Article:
Meanwhile expect more “diversionary” policy announcements – Owl
Editor’s Letter: www.independent.co.uk
Johnson was asked what happened, whether parties took place at his flat, whether he was ashamed of his actions and whether he was burying his head in the sand about the issue. He dodged the questions, oscillating between attempting several subject changes and simply refusing to answer.
The PM also wouldn’t commit to resigning if he is found to have broken lockdown laws by the police.
Politicians are known for obfuscating in interviews and avoiding tough topics – often by answering something that they wish they’d been asked instead – but the prime minister’s squirming and swerving of Raworth’s questions looks particularly shifty at a time when he desperately needs to restore some trust in his leadership.
The Partygate saga has dragged on for months, spun out by a lack of responsibility taken by implicated parties, delays in the release of Sue Gray’s abbreviated report, outright lies and attempts to minimise, dismiss and distract. There have been very few resignations from people involved – notable examples include Allegra Stratton, moving from laughter at the mock press conference to tears in front of the TV cameras, and former mayoral candidate Shaun Bailey.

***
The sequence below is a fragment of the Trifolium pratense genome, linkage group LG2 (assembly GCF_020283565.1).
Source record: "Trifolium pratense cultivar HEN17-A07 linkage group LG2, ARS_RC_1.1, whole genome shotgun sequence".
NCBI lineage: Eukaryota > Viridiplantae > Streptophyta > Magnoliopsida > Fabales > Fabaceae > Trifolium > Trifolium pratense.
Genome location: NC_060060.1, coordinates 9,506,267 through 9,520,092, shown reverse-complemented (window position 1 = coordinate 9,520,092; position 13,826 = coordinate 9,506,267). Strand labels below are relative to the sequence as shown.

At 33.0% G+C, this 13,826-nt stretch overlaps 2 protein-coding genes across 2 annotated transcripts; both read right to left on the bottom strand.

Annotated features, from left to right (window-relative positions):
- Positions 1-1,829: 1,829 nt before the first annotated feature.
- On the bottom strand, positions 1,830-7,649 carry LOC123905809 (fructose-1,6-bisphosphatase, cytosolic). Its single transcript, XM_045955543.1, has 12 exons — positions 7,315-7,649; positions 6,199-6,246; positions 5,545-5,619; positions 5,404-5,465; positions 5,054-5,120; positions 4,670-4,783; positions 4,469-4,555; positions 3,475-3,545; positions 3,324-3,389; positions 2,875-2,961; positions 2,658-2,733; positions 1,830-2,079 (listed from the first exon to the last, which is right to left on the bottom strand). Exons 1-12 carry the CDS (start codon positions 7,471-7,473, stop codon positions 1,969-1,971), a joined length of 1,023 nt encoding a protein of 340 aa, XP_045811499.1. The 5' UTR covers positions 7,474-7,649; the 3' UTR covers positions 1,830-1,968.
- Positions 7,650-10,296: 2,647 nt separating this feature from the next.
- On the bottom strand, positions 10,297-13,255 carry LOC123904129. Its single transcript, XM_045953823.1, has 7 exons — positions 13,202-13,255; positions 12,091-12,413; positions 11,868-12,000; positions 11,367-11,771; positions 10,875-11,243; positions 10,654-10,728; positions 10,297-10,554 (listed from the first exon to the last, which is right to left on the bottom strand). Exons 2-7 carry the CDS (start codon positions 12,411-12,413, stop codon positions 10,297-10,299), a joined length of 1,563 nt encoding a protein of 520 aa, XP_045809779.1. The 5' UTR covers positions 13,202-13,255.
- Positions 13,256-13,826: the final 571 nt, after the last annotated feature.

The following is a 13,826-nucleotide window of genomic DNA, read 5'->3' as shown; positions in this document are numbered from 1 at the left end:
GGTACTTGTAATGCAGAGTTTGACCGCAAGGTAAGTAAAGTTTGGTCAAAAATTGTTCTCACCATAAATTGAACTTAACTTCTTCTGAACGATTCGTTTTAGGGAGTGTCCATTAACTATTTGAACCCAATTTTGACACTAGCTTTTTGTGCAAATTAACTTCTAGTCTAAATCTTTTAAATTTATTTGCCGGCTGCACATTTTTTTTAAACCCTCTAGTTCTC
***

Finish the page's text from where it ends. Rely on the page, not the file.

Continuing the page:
Nine out of 10 Independent readers told us at the end of January they think Boris Johnson should resign, after he admitted to attending a gathering in the garden of Downing Street during the first lockdown in May 2020. The excuse that he thought it was a work event went down like a concrete pool float at the time, and is unlikely to have aged any better since.
As Sunday’s disastrous interview shows, Johnson is still on the ropes. His evasive interview probably won’t endear him to the public, many of whom already feel that they’ve been gaslit over Partygate. Voters haven’t forgotten – or forgiven – and behaving as though they will is a serious miscalculation.